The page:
Etta was a very vibrant woman who always had a smile. She was an avid skier and was well known for her cooking. One of my fondest memories is making gnocchi at her house with her daughters Kathy and Annette. After a courageous battle with cancer, she passed away at her home on
Ann was a special lady. She was the mother of co-worker, office mate and friend Adrianne. Ann worked at IBM for many years. She was the one I called when they found a lump in my left breast in 1996. She helped me through a very difficult waiting period. Luckily for me, it was not cancer. Ann loved to collect antiques and her house was filled to the brim with her finds – it was like stepping into a museum every time I went there. After a 10 year battle with cancer, Ann passed away in her home on
Both of these women were friends, wives, mothers, and sisters, and are greatly missed by those they left behind.
#99 Lori Mai Shapley of
“What’s in a word?”
Embellishments & Techniques: Spectra Art bleeding tissue paper, silk flowers, embroidery thread & needles, Sharpie markers, oval and round wooden wafers, decoupage medium and brushes, dremel, colored computer paper and printer, gold jump rings and pliers, and breast cancer ribbon fabric.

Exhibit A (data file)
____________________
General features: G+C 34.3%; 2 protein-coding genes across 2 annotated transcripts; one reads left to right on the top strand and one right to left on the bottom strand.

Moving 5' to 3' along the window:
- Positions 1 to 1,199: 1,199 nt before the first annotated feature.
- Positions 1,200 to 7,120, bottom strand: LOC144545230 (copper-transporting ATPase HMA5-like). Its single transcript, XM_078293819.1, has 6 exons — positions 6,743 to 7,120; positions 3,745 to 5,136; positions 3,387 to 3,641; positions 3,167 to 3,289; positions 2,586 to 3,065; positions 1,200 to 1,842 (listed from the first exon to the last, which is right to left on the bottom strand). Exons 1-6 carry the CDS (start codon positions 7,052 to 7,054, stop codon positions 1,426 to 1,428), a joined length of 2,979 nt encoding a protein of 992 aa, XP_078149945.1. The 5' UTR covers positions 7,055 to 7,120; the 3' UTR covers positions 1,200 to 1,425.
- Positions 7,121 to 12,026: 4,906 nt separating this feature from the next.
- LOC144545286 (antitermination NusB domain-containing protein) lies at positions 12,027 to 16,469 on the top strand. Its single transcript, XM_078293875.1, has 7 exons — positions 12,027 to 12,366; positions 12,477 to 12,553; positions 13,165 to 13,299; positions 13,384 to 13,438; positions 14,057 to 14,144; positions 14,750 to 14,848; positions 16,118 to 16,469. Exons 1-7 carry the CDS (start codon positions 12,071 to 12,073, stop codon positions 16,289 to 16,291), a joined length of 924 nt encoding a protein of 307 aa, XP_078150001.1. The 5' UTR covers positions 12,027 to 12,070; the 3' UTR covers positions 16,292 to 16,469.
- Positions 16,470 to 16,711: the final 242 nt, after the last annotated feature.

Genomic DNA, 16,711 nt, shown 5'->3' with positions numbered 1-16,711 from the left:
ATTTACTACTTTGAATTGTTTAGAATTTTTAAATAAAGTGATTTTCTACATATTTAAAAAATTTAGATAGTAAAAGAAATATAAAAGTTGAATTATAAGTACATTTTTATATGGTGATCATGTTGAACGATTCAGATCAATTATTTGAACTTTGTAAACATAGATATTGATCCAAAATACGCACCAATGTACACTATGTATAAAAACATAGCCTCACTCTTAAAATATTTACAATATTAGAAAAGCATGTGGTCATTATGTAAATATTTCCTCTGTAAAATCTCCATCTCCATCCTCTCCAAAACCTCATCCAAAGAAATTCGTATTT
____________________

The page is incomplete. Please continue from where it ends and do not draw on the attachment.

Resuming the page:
I applied various pieces of the tissue paper to the bra, wet them, and waited. The process is amazing and fun to watch! As the colors mix, I reminisce about the many beautiful rainbows, sunrises and sunsets I have seen. I let it dry and worked on the words. I used wooden wafers to decoupage the words onto. First I printed out my personally chosen words (with the help of my “southern sister”) on the computer. I cut them out and burned the edges for an older, more distressed look. I glued the words on and decoupaged over them. After they dried, I drilled holes with a dremel and sewed the wafers on the bra. Next I colored silk flowers with a Sharpie marker. I sewed them on with embroidery thread and needle in an imperfect haphazard way. This was to represent how our lives are never perfect, but there is always strength and beauty around us if we take and make the time to look. The title of my project “What’s in a Word?”, I fastened across the top of the bra. At the bottom of it, I draped my favorite words of Mother Theresa. The gold jump rings linked together represent strength, the power and impact of words and what they can achieve. The large bra had no underwire to support, so I had to improvise accordingly on the inside to show off my embellishments. This project was a very fun, interesting and cathartic experience. I am thankful for the opportunity to express myself!